Wed, Apr 14, 2010 - Page 12 News List

Nanya Technology back into the red

BETTER PROSPECTSThe chipmaker said rising PC corporate replacement demand and growing output of more advanced chips should help it swing back into the black

By Lisa Wang  /  STAFF REPORTER , TAOYUAN

Nanya Technology Corp (南亞科技), the nation’s biggest computer memory chipmaker, swung back into losses in the first quarter, because of limited output due to technology migration and weak pricing in the contract chip market, a company executive said yesterday.

After posting a moderate profit of NT$199 million (US$6.3 million) in the fourth quarter of last year — ending 10 consecutive quarters of losses — Nanya sank back into the red in the first quarter with a loss of NT$1.63 billion.

Compared with a year ago, however, this was a vast improvement from a loss of NT$10.51 billion.

Nanya’s average selling price slid 5 percent quarter-on-quarter in the first quarter, and shipments fell 10 percent, the company said.

The company was optimistic, however, that prospects would pick up in the following quarters.

“The first quarter should be the trough in terms of shipments and revenue,” company spokesman Pai Pei-ling (白培霖) said. “The second quarter will not be a slow season like it used to be. PC makers are trying to build enough inventory, but none of them can get enough chips.”

“Some even have to disrupt production last month because of a shortage of DDR3 [supply],” he said.

DDR3 is expected to replace DDR2 as the mainstream PC memory chip sometime this year.

This quarter, output is expected to grow 10 percent from last quarter, and the average selling price is projected to rise from the first quarter, he said.

“We are not worried about demand ... massive replacement demand is expected to emerge in the middle of this quarter and continue through the third quarter, while supply will increase relatively slowly,” Pai said.

That strong demand could help Nanya Technology return to the black next quarter, aided by a new wave of corporate PC replacement demand and a 10 to 20 percent quarterly improvement in cost after completing its migration to ­50-nanometer technology this quarter, Pai said.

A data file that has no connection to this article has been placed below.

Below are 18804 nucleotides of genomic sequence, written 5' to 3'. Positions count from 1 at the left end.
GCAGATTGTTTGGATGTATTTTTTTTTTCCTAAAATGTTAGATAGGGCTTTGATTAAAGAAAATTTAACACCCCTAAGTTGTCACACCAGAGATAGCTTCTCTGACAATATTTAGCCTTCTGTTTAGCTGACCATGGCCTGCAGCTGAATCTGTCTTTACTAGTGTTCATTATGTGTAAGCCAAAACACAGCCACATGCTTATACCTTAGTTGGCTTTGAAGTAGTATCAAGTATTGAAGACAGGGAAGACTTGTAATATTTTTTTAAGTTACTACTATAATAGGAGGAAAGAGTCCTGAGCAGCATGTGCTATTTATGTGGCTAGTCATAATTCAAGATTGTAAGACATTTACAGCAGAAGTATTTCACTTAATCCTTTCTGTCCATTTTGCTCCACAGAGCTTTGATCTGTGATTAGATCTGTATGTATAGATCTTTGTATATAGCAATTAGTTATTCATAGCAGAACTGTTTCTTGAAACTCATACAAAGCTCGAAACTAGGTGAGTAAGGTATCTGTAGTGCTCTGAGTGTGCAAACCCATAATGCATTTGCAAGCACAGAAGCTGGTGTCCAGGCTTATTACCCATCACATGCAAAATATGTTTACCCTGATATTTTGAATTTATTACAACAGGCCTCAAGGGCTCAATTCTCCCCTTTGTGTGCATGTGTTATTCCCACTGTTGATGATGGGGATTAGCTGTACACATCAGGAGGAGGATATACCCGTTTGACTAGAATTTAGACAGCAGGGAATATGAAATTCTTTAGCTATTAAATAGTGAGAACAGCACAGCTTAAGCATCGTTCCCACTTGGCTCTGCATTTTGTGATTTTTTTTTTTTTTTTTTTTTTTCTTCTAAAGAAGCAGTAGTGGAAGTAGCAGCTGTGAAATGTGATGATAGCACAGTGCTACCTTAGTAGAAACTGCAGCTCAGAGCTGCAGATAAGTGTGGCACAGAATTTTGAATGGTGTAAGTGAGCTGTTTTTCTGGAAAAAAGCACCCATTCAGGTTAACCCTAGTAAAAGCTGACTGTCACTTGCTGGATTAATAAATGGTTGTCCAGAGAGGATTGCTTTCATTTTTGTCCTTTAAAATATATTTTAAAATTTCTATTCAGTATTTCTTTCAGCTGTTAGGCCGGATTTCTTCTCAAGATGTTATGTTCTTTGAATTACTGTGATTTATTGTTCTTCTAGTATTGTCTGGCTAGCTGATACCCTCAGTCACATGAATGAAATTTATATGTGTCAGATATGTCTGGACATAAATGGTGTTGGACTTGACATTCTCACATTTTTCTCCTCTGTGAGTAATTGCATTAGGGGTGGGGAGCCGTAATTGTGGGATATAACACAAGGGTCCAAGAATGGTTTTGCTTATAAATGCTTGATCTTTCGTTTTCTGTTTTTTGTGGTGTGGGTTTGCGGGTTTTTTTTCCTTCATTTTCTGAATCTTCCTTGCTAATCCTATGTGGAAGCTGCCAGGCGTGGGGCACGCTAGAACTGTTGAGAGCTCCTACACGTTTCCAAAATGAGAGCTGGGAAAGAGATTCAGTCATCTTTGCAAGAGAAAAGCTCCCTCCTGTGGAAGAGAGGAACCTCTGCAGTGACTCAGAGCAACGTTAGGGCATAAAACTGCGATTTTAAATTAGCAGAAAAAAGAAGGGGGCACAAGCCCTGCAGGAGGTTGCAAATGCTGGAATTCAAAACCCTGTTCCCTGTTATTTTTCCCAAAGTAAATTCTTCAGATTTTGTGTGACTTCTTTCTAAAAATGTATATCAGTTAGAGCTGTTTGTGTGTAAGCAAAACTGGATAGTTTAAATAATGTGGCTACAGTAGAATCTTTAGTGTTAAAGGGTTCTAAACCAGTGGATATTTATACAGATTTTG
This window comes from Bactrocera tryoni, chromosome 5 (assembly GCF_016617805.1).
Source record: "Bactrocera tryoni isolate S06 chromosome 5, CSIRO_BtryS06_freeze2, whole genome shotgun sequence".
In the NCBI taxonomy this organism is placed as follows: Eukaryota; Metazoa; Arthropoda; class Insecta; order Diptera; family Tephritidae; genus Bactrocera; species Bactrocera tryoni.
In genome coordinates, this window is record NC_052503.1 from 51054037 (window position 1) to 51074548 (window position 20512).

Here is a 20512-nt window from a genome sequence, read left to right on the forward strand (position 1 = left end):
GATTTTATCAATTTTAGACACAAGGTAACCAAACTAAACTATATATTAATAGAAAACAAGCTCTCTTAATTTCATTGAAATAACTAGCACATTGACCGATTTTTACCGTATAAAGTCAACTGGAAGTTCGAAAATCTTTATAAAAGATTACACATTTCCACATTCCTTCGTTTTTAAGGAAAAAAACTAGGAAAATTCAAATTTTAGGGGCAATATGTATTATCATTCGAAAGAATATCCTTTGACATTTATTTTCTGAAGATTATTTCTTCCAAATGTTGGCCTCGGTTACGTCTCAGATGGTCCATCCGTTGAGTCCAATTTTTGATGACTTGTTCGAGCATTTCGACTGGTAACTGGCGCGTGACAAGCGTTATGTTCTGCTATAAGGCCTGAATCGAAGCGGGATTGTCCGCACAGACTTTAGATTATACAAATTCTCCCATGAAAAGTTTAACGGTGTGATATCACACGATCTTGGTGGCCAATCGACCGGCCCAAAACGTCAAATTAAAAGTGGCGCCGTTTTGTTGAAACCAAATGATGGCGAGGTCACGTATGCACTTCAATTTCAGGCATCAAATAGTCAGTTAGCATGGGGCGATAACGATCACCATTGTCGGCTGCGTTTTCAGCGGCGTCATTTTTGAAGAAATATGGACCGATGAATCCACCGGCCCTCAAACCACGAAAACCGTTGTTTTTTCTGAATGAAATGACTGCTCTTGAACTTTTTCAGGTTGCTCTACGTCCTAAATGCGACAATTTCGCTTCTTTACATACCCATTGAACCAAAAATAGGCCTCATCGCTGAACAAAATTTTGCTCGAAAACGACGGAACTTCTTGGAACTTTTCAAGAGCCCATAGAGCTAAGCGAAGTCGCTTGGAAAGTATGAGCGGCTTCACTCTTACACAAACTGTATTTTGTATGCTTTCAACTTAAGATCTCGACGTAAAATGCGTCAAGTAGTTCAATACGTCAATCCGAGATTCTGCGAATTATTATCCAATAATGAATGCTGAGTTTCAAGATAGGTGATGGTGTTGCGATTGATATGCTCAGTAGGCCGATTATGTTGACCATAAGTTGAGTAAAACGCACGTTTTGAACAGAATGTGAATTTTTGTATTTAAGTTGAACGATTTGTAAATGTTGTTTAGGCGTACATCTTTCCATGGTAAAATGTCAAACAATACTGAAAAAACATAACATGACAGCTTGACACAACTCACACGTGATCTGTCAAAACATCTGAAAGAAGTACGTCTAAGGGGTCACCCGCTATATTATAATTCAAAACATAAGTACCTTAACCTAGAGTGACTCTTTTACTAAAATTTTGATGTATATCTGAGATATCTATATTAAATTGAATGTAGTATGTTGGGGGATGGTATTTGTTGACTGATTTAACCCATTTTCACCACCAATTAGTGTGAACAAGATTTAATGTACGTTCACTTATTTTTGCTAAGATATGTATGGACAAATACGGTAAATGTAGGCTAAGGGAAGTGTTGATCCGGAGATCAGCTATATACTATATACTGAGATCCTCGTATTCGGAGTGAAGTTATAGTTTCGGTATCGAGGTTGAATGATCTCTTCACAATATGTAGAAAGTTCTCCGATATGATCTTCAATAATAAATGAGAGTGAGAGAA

That matched the expectations of Liu Szu-liang (劉思良), an analyst with Yuanta Securities and Investment Consulting (元大投顧).

“Nanya Technology may not be able to make a profit until the third quarter, as its technology migration is weighing on operations,” Liu said.

The new DDR3 chips are expected to account for half of the company’s shipments this quarter and rise to 80 percent by the end of the year, up from about 40 percent in the first quarter, as it continues its technology migration, he said.

This year, PC shipments are expected to grow 20 percent year-on-year, making it another boom year for the PC sector, Nanya Technology forecast.

To speed up the technology ­migration, Nanya Technology raised its forecast capital spending this year to NT$22 billion, up 18 percent from the NT$20 billion it estimated three months ago. That would also represent a nearly 50 percent increase from last year’s NT$14.6 billion.

Most of the expenditure would go into the migration to 50nm and 42nm process technologies, the company said.

Nanya Technology is planning to start small volume production of chips on advanced 42nm process technology, aiming to ramp up production in the fourth quarter.

Separately, Inotera Memories Inc (華亞科技), a joint venture between Nanya Technology and US memory company Micron Technology Inc, yesterday reported a loss of NT$1.56 billion for the first quarter.

This compares with a loss of NT$5.32 billion a year ago and a profit of NT$475 million in the fourth quarter of last year.

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